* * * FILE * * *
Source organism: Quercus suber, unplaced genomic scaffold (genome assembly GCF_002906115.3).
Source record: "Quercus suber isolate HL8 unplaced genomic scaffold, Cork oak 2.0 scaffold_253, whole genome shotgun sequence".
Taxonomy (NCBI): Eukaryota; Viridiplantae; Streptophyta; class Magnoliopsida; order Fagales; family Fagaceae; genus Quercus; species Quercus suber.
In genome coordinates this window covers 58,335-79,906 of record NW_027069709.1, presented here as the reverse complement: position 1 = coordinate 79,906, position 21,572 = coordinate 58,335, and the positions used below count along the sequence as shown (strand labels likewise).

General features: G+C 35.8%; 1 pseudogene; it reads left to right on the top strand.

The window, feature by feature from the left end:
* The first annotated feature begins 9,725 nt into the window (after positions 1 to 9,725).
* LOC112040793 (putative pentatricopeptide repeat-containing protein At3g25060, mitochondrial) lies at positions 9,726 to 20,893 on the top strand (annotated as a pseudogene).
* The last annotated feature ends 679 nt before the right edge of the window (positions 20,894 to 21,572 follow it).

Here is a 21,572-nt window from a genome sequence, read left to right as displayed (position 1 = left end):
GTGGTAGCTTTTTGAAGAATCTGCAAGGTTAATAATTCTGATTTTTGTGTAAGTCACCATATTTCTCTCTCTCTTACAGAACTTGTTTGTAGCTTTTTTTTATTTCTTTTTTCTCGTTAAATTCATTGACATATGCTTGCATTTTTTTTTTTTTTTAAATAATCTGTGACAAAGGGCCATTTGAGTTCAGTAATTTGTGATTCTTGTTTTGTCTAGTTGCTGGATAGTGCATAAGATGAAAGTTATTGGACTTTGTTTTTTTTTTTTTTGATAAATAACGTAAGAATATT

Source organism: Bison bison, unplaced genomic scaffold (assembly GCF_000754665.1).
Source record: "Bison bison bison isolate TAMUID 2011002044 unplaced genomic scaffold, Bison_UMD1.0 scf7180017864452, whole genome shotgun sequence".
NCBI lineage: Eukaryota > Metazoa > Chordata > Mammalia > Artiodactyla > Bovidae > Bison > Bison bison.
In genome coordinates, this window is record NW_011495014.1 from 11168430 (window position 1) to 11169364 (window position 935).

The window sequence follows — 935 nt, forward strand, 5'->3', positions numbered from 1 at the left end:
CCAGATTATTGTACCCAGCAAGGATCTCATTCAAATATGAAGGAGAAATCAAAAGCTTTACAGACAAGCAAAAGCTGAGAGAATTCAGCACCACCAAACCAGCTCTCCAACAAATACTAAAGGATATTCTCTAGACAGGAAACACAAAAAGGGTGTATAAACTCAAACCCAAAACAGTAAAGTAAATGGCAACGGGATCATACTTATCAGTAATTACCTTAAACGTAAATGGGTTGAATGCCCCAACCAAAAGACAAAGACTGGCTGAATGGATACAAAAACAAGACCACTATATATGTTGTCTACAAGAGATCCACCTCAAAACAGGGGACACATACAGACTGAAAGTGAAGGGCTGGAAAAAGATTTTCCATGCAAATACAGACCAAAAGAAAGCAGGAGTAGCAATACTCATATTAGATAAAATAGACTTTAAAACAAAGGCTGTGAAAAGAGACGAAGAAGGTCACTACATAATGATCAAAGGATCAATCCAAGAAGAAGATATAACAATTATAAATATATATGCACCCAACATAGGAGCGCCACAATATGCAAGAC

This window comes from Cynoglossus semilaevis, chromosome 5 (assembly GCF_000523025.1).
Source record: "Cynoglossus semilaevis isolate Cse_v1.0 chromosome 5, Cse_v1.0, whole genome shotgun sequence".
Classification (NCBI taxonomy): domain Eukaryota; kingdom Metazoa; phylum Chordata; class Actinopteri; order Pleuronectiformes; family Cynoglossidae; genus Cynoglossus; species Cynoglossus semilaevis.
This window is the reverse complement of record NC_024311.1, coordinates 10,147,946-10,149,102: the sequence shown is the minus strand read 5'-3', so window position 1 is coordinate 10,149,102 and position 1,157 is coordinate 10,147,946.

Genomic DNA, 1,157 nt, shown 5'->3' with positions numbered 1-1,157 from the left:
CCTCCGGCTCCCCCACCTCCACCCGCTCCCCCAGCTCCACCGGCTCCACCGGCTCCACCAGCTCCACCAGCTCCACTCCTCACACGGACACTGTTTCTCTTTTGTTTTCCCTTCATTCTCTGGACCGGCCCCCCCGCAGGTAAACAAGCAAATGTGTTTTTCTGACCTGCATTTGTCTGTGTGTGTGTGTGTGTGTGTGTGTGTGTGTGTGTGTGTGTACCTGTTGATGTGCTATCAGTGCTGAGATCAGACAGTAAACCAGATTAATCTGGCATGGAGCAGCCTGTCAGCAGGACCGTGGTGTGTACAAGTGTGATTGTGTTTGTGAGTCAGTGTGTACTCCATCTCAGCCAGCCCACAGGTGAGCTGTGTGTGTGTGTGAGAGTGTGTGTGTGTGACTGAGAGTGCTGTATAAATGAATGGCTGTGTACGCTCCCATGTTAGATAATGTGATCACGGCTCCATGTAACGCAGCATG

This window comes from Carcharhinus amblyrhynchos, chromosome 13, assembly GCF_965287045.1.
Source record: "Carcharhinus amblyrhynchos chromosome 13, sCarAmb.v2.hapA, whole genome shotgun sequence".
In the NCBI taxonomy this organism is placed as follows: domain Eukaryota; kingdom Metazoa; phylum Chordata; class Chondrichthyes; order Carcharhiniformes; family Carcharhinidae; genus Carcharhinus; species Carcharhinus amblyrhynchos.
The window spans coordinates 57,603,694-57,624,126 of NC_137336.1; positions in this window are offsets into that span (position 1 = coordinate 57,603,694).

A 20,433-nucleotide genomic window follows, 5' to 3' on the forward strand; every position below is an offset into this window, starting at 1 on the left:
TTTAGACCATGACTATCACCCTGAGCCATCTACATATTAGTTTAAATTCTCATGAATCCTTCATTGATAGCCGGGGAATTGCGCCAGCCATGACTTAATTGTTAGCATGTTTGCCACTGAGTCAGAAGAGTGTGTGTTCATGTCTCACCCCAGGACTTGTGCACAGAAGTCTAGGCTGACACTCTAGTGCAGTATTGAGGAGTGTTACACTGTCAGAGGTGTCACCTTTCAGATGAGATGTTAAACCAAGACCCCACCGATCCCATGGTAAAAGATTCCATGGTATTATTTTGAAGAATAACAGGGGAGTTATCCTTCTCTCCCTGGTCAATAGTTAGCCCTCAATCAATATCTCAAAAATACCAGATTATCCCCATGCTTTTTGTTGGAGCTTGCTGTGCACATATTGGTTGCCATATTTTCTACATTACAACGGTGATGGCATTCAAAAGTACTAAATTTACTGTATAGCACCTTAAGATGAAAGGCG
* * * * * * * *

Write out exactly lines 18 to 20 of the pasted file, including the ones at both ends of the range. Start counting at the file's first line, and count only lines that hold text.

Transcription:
This window comes from Cynoglossus semilaevis, chromosome 5 (assembly GCF_000523025.1).
Source record: "Cynoglossus semilaevis isolate Cse_v1.0 chromosome 5, Cse_v1.0, whole genome shotgun sequence".
Classification (NCBI taxonomy): domain Eukaryota; kingdom Metazoa; phylum Chordata; class Actinopteri; order Pleuronectiformes; family Cynoglossidae; genus Cynoglossus; species Cynoglossus semilaevis.